Have you met someone who was so determined that you knew they were going to succeed, no matter what?
On the flip-side, have you met someone who when the first signs of trouble showed up, were already thinking of ways to jump ship and avoid dealing with the issue?
A founder who wants to win against all odds will find a way around any issue - whether it’s a people issue, product issue, capital issue, or any other type of issue.
It won’t always be an easy solution. It may require laying off team members to reduce the burn rate, pivoting from an initial idea that isn’t gaining adoption, having hard discussions with investors about raising more capital, or a host of other actions. But a founder who wants to succeed no matter what will find a way.
That’s why I believe that the founder(s) and team are not just one of the most important aspects of screening an early-stage deal - they are the most important aspect.
In the angel and venture capital industry, there are many frameworks for screening deals and performing due diligence.
Many of the popular methods involve some combination of four to seven (or even more) “T” areas. These are areas that investors believe are important for venture investors to assess before making an investment.
Instead of re-inventing the wheel, we believe that key questions can be summed up best using 5 Ts for early-stage crowdfunding investments.
The Crowdwise 5T framework for screening early-stage crowdfunding deals is:
As we’ll discuss, the reason that the Team (i.e. founders) circle is the largest is that the founders are the only non-negotiable area of the 5T early-stage deal screening process.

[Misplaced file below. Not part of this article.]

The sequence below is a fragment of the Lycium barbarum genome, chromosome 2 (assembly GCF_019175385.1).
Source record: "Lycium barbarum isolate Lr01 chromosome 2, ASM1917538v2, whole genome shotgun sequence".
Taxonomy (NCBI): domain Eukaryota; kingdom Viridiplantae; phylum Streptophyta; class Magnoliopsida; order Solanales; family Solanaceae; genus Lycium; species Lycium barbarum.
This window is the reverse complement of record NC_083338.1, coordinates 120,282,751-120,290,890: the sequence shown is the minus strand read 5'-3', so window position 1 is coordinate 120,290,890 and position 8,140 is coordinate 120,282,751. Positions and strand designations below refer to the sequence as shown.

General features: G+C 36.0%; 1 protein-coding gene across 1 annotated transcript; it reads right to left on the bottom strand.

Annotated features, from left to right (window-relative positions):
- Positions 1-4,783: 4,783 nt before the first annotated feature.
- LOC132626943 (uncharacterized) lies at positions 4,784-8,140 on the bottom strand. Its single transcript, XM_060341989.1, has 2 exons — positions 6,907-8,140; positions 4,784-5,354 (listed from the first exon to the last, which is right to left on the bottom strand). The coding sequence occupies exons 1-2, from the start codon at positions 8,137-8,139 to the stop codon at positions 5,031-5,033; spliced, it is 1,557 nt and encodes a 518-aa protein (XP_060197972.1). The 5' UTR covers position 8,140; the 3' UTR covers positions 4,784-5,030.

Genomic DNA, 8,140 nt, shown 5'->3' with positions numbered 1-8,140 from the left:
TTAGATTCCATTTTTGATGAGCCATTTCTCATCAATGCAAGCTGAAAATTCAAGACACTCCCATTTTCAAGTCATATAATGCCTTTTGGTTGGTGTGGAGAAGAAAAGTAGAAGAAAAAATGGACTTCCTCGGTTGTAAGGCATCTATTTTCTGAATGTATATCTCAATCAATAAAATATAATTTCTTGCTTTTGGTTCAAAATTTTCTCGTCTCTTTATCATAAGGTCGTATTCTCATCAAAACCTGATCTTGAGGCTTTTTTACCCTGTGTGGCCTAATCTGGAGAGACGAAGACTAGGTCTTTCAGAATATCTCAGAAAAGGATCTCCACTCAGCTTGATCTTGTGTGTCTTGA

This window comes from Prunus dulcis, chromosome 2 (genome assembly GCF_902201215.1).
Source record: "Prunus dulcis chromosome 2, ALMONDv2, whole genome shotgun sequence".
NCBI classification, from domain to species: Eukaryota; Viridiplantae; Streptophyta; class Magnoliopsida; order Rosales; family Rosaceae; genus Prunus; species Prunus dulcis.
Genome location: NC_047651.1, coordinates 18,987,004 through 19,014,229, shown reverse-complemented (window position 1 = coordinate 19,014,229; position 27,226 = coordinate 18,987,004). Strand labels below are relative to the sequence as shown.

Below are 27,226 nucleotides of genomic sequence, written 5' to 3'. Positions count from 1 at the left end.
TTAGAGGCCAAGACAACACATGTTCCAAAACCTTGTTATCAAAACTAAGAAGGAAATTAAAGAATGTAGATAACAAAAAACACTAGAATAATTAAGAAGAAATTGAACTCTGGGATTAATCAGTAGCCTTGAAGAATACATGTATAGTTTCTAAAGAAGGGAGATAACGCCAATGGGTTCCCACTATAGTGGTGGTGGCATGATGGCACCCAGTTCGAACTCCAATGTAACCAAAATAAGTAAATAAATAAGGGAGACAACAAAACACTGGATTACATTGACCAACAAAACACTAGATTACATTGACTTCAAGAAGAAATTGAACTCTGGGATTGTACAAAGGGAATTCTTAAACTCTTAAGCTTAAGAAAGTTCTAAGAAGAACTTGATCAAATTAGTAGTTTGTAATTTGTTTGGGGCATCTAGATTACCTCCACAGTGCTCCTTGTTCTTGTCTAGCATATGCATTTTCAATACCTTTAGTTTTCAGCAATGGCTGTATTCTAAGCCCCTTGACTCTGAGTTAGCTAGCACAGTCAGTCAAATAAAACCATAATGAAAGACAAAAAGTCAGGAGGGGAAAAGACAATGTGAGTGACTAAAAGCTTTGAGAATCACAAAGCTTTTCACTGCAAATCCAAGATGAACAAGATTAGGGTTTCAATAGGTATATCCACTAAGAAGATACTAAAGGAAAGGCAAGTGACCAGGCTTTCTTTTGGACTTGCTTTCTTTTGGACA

If the founders are weak, you should stop right there. A weak founder - even with the greatest idea in the world - will likely not lead to success. On the other hand, an exceptional founder can (and often does) make up for weaknesses in the other four areas.
Various studies have shown that founders who have built and sold successful businesses in the past are statistically more likely to succeed in new endeavors.
To assess a potential investment in each of these 5T areas, I find it best to try and summarize each of the 5Ts with a single, powerful question.
In our free screening checklist, we have a collection of numerous questions to help investors assess a potential investment in each of the 5T areas.
Summarizing all the checklist questions into a single, powerful question, here is what I am looking for in a potential investment in each of the 5T areas:
Getting the answer to each of the above questions may require looking at numerous aspects of the business, as outlined in the checklist below.
While each investor will have variations of what they look for when evaluating potential investments, you shouldn't have to start from scratch.
To provide more insight into how to answer each of the big questions for the 5T areas, I have created a checklist of the types of questions that I ask before making my own investments.
The checklist is completely free.
The document also provides links to white papers, VC checklists, and other resources to help you in customizing and creating your own deal screening checklist.
In out next topic, we introduce one key part of due diligence that we glossed over. That is early-stage startup valuation.
What is valuation, why is it important, and does it even matter for early-stage investors such as angels and crowdfunding investors? We cover all of these topics and more in our Valuation (Part 1) article.